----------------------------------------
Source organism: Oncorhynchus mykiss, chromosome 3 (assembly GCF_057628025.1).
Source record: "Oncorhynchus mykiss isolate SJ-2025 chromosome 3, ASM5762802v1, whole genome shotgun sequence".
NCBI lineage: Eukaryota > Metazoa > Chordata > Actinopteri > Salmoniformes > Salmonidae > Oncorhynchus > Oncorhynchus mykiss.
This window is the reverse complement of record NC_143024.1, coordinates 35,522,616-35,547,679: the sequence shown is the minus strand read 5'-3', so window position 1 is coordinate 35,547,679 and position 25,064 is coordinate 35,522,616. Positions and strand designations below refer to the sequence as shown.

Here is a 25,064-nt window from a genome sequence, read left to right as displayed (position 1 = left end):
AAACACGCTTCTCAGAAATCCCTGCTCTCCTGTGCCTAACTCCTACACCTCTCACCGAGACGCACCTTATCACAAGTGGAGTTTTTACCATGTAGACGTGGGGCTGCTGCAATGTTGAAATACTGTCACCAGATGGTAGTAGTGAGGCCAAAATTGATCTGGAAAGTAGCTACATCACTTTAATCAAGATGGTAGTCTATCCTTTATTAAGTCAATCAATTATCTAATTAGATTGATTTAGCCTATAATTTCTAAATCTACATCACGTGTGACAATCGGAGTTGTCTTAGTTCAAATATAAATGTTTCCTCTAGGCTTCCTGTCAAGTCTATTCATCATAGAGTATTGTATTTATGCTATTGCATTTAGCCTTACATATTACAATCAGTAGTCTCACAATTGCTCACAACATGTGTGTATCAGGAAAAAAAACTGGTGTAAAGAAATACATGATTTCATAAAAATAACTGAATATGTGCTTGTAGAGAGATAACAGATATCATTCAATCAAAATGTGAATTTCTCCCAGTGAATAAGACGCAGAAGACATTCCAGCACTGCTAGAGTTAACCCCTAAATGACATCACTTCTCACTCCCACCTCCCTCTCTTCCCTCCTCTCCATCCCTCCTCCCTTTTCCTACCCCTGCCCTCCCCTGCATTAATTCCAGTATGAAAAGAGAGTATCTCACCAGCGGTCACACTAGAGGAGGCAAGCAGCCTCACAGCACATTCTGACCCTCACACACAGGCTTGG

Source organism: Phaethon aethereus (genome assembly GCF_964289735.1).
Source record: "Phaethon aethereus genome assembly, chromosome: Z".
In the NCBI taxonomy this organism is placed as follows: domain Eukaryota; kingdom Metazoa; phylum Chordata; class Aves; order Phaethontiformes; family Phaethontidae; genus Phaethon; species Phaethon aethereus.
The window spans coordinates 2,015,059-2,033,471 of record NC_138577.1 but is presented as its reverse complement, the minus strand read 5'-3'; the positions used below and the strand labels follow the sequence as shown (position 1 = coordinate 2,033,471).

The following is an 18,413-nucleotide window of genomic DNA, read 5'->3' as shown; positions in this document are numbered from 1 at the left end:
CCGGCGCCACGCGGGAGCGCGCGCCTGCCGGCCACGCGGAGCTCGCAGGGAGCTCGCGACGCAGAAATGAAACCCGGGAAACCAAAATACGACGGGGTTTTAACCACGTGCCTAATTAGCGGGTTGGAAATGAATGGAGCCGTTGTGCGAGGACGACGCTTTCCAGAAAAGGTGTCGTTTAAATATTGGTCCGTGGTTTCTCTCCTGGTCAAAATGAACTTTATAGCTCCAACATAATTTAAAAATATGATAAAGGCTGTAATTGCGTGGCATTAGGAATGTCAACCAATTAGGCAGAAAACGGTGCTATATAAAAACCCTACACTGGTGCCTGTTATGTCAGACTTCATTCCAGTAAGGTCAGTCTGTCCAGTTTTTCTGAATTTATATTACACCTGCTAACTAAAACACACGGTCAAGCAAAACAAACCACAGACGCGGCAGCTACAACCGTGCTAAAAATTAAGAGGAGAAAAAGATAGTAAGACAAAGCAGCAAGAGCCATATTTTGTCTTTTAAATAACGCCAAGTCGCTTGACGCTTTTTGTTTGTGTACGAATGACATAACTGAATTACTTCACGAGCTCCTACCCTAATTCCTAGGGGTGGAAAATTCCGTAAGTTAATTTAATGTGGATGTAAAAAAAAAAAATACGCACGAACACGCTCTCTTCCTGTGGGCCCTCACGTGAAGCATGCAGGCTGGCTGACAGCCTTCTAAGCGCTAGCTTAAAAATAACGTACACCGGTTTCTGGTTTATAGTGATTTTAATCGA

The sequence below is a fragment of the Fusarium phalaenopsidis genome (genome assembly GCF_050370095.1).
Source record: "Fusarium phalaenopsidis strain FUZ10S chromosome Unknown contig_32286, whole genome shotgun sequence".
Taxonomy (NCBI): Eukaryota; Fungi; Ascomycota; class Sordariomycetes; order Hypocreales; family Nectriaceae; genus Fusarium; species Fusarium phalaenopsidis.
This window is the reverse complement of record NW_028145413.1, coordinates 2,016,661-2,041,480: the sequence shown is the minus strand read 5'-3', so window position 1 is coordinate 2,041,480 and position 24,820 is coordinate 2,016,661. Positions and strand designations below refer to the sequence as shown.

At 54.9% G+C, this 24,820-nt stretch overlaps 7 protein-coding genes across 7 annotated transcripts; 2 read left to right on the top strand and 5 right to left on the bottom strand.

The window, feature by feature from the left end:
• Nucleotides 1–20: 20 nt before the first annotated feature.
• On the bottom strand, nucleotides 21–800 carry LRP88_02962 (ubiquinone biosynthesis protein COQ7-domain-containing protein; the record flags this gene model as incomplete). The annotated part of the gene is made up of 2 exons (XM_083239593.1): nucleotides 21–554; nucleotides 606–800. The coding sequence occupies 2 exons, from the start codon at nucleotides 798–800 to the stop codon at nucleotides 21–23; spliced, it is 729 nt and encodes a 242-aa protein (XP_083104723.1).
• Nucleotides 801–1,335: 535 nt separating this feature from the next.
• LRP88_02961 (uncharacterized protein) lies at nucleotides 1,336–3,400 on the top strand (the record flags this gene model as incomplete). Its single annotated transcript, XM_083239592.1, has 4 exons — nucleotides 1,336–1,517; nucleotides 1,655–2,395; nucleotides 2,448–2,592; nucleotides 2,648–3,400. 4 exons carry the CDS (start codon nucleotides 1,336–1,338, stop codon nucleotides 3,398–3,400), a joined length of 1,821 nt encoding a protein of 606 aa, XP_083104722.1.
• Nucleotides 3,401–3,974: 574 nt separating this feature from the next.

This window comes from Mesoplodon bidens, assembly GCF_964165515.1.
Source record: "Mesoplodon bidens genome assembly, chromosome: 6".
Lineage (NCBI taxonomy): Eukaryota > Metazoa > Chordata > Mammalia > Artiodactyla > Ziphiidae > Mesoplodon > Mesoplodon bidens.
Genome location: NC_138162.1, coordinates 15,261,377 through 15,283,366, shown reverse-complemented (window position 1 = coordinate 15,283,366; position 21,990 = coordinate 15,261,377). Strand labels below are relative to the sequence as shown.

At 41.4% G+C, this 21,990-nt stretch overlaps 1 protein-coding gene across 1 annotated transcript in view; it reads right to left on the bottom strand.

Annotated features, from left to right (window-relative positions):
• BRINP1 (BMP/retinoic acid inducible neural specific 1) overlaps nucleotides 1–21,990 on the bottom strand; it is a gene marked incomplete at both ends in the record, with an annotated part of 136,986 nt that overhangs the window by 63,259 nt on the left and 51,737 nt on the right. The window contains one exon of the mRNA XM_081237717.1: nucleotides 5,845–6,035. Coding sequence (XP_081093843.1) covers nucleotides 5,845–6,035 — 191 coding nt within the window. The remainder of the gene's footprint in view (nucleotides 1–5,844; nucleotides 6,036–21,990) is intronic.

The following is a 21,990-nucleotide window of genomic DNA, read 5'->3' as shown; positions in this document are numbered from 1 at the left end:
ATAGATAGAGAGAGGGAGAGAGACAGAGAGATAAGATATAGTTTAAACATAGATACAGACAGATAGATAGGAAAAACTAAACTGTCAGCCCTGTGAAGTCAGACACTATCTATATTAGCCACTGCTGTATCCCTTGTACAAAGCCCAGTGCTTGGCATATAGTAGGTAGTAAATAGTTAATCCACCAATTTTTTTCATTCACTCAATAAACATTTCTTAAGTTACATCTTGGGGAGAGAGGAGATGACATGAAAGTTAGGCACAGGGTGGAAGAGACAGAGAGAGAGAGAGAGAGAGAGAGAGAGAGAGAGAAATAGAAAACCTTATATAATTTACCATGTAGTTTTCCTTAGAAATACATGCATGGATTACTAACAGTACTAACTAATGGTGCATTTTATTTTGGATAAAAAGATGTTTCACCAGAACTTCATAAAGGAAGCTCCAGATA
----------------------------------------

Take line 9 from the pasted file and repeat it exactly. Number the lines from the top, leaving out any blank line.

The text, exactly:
In the NCBI taxonomy this organism is placed as follows: domain Eukaryota; kingdom Metazoa; phylum Chordata; class Aves; order Phaethontiformes; family Phaethontidae; genus Phaethon; species Phaethon aethereus.